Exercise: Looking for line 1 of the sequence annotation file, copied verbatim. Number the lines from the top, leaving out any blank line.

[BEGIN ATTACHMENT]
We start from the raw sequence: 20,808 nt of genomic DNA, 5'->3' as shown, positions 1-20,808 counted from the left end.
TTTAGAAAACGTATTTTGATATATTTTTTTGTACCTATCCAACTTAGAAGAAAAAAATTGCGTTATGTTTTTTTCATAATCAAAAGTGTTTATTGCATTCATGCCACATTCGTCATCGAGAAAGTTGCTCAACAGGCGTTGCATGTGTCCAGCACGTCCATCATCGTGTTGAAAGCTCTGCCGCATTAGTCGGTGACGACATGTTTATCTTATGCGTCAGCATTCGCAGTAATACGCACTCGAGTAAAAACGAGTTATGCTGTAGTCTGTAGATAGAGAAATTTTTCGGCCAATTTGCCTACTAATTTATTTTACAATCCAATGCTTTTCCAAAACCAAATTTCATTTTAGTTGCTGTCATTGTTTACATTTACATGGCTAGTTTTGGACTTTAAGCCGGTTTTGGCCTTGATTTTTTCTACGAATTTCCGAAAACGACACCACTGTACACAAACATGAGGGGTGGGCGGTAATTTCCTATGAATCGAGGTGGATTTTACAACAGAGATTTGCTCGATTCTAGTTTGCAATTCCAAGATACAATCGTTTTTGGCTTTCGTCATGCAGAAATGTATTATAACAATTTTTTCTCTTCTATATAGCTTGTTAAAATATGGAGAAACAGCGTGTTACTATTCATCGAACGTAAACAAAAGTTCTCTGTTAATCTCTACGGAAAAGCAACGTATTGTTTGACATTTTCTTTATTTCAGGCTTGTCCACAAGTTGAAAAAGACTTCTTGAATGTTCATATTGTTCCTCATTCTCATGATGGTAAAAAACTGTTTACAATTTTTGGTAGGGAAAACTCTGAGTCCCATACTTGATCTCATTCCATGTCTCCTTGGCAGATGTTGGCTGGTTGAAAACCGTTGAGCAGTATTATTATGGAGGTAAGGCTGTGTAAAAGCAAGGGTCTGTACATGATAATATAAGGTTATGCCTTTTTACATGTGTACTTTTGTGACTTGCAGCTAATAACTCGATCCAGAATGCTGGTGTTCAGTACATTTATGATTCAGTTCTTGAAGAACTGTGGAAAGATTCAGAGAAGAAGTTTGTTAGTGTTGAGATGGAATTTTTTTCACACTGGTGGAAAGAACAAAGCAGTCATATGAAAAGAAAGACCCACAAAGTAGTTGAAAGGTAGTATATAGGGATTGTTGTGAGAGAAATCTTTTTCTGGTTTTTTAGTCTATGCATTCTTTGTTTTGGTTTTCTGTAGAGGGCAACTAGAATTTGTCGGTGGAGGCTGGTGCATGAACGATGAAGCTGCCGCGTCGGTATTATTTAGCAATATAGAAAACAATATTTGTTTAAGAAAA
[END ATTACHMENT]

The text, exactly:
We start from the raw sequence: 20,808 nt of genomic DNA, 5'->3' as shown, positions 1-20,808 counted from the left end.